No, I am not playing Jeopardy, I’m considering the phrase Barack Obama used to characterize the recent House budget proposal. I thought I had a good idea of what he meant: survival of the fittest, applied to human endeavors.
I learned a lot more from an article in a New York Times opinionater blog post written by Philip Kitcher, John Dewey Professor of Philosophy at Columbia. In his article, “The Taint of ‘Social Darwinism,'” Kitcher credits the birth of the concept to 19th century philosopher, Herbert Spencer, who first talked of “survival of the fittest.” The phrase was never used to describe evolution but survival in the human jungle. Kitcher characterizes the Social Darwinist view:
“Provided that policymakers do not take foolish steps to protect the weak, those people and those human achievements that are fittest — most beautiful, noble, wise, creative, virtuous, and so forth — will succeed in a fierce competition, so that, over time, humanity and its accomplishments will continually improve. Late 19th-century dynastic capitalists, especially the American “robber barons,” found this vision profoundly congenial. Their contemporary successors like it for much the same reasons.” http://opinionator.blogs.nytimes.com/2012/04/08/the-taint-of-social-darwinism/?src=me&ref=genera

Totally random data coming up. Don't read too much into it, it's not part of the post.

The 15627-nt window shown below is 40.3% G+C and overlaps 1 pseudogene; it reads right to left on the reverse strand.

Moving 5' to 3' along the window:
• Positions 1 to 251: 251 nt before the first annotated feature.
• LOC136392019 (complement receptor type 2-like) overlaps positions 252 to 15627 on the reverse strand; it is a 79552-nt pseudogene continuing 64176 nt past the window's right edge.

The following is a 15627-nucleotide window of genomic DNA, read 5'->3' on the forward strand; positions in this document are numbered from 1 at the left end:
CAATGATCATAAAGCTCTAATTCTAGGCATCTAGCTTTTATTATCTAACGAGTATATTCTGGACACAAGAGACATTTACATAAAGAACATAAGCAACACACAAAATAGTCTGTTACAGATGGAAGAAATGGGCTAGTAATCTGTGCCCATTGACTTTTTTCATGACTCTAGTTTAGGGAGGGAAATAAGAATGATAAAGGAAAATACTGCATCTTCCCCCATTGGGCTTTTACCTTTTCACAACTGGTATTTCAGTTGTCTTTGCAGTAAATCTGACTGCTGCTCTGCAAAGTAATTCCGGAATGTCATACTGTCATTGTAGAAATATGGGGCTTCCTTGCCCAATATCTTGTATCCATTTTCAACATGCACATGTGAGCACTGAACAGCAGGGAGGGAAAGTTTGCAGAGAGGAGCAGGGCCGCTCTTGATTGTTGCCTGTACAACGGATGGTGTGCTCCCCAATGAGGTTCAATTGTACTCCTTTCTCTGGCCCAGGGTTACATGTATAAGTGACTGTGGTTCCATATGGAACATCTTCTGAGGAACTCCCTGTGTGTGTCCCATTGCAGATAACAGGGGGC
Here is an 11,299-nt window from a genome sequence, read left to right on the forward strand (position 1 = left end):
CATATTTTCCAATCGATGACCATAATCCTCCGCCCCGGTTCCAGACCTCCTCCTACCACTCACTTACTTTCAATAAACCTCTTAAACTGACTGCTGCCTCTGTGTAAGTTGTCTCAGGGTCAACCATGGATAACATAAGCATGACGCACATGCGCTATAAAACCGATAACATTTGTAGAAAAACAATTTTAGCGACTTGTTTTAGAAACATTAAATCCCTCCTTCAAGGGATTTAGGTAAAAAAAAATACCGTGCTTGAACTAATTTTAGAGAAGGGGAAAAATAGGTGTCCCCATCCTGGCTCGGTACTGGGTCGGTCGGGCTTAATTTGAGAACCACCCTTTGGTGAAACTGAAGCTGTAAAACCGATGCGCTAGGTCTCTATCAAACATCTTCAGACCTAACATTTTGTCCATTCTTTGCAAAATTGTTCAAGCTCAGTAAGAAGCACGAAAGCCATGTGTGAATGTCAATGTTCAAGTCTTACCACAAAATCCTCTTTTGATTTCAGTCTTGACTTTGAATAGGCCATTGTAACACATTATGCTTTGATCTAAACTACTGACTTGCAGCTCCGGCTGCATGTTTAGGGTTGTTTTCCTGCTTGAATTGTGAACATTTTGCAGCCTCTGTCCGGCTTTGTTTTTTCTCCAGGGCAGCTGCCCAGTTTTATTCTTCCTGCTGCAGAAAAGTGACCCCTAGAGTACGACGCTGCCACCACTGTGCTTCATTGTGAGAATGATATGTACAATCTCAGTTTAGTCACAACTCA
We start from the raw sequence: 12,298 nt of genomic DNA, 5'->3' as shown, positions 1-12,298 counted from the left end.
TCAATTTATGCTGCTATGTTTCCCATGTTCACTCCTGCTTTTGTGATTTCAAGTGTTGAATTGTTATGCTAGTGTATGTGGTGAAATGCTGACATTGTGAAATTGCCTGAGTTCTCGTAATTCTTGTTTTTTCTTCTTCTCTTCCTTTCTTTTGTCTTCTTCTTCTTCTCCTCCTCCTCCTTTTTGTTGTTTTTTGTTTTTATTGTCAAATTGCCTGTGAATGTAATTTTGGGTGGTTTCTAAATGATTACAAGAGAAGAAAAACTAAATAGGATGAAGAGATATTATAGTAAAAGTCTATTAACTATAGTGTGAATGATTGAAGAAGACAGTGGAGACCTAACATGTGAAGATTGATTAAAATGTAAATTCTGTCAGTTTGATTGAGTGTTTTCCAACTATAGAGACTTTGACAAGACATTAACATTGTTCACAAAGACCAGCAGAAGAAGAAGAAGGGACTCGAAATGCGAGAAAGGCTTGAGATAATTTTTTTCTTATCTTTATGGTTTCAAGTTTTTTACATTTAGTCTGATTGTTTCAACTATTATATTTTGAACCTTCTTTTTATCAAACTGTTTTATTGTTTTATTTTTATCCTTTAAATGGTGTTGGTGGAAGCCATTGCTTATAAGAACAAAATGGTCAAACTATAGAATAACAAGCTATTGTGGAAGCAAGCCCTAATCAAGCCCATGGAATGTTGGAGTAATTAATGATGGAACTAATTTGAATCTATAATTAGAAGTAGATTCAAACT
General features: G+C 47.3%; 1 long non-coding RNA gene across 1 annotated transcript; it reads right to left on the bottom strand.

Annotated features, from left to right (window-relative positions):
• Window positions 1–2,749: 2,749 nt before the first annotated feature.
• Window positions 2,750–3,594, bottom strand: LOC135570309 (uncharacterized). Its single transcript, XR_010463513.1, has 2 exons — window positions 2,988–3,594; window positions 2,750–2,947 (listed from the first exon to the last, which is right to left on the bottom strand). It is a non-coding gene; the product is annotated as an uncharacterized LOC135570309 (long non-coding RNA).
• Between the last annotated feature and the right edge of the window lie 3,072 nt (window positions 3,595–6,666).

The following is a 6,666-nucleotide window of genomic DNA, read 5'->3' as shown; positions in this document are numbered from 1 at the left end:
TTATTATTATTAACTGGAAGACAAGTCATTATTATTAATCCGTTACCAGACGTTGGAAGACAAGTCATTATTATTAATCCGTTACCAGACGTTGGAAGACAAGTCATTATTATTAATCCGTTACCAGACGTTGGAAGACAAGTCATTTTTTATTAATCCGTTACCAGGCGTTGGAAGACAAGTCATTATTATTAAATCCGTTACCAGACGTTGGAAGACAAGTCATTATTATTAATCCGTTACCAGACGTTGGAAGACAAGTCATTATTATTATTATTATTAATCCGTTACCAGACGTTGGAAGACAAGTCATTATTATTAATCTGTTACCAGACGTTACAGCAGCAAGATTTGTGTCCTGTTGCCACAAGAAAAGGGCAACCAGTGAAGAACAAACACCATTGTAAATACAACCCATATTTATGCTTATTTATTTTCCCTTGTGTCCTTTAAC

I can’t help thinking of Charles Dickens’ London, where “the fittest” is the pre-repentant Ebenezer Scrooge.
One not so grand irony is that many of our latter day Social Darwinists were born into wealth and opportunity, while truly self-made men and women, like Bill Gates and Oprah Winfrey, understand the value and necessity of supportive social structures. In Kitcher’s words, “Horatio Alger needs lots of help, and a large thrust of contemporary Republican policy is dedicated to making sure he doesn’t get it.”
I urge everyone who has a stake in this debate – meaning all of us – to give Philip Kitcher’s article a read.